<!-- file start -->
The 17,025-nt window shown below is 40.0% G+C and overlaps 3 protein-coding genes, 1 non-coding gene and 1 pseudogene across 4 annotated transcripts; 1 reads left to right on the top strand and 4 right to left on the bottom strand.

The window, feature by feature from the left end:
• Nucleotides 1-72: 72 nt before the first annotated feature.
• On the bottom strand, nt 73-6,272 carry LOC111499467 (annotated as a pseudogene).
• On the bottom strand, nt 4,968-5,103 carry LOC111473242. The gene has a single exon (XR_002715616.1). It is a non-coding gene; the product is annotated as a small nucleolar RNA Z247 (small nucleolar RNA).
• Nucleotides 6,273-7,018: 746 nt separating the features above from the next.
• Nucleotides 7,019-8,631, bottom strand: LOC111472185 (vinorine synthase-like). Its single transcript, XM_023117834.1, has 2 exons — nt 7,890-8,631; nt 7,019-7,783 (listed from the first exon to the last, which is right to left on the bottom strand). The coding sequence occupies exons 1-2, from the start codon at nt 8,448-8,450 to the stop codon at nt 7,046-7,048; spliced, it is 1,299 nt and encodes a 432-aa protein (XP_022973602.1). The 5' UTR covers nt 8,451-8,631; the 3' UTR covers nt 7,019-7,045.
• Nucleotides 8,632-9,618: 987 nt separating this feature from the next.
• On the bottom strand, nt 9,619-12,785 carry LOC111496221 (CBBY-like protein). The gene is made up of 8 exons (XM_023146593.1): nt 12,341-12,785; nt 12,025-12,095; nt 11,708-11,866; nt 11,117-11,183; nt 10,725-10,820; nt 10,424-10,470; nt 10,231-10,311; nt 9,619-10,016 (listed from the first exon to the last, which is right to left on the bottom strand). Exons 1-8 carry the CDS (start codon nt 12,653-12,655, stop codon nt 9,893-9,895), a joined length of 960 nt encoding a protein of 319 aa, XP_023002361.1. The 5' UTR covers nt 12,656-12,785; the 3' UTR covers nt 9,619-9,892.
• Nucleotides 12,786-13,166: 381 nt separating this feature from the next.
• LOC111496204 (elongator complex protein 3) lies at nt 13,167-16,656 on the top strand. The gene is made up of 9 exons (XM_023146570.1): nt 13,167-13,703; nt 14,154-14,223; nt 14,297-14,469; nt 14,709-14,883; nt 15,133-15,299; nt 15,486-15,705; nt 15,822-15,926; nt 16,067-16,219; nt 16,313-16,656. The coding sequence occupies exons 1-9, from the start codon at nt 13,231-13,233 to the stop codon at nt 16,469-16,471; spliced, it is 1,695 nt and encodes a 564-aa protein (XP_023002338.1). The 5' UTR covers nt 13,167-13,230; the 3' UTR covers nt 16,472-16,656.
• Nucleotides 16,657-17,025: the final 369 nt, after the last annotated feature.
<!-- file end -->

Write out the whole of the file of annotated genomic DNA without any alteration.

The 17,025-nt window shown below is 40.0% G+C and overlaps 3 protein-coding genes, 1 non-coding gene and 1 pseudogene across 4 annotated transcripts; 1 reads left to right on the top strand and 4 right to left on the bottom strand.

The window, feature by feature from the left end:
• Nucleotides 1-72: 72 nt before the first annotated feature.
• On the bottom strand, nt 73-6,272 carry LOC111499467 (annotated as a pseudogene).
• On the bottom strand, nt 4,968-5,103 carry LOC111473242. The gene has a single exon (XR_002715616.1). It is a non-coding gene; the product is annotated as a small nucleolar RNA Z247 (small nucleolar RNA).
• Nucleotides 6,273-7,018: 746 nt separating the features above from the next.
• Nucleotides 7,019-8,631, bottom strand: LOC111472185 (vinorine synthase-like). Its single transcript, XM_023117834.1, has 2 exons — nt 7,890-8,631; nt 7,019-7,783 (listed from the first exon to the last, which is right to left on the bottom strand). The coding sequence occupies exons 1-2, from the start codon at nt 8,448-8,450 to the stop codon at nt 7,046-7,048; spliced, it is 1,299 nt and encodes a 432-aa protein (XP_022973602.1). The 5' UTR covers nt 8,451-8,631; the 3' UTR covers nt 7,019-7,045.
• Nucleotides 8,632-9,618: 987 nt separating this feature from the next.
• On the bottom strand, nt 9,619-12,785 carry LOC111496221 (CBBY-like protein). The gene is made up of 8 exons (XM_023146593.1): nt 12,341-12,785; nt 12,025-12,095; nt 11,708-11,866; nt 11,117-11,183; nt 10,725-10,820; nt 10,424-10,470; nt 10,231-10,311; nt 9,619-10,016 (listed from the first exon to the last, which is right to left on the bottom strand). Exons 1-8 carry the CDS (start codon nt 12,653-12,655, stop codon nt 9,893-9,895), a joined length of 960 nt encoding a protein of 319 aa, XP_023002361.1. The 5' UTR covers nt 12,656-12,785; the 3' UTR covers nt 9,619-9,892.
• Nucleotides 12,786-13,166: 381 nt separating this feature from the next.
• LOC111496204 (elongator complex protein 3) lies at nt 13,167-16,656 on the top strand. The gene is made up of 9 exons (XM_023146570.1): nt 13,167-13,703; nt 14,154-14,223; nt 14,297-14,469; nt 14,709-14,883; nt 15,133-15,299; nt 15,486-15,705; nt 15,822-15,926; nt 16,067-16,219; nt 16,313-16,656. The coding sequence occupies exons 1-9, from the start codon at nt 13,231-13,233 to the stop codon at nt 16,469-16,471; spliced, it is 1,695 nt and encodes a 564-aa protein (XP_023002338.1). The 5' UTR covers nt 13,167-13,230; the 3' UTR covers nt 16,472-16,656.
• Nucleotides 16,657-17,025: the final 369 nt, after the last annotated feature.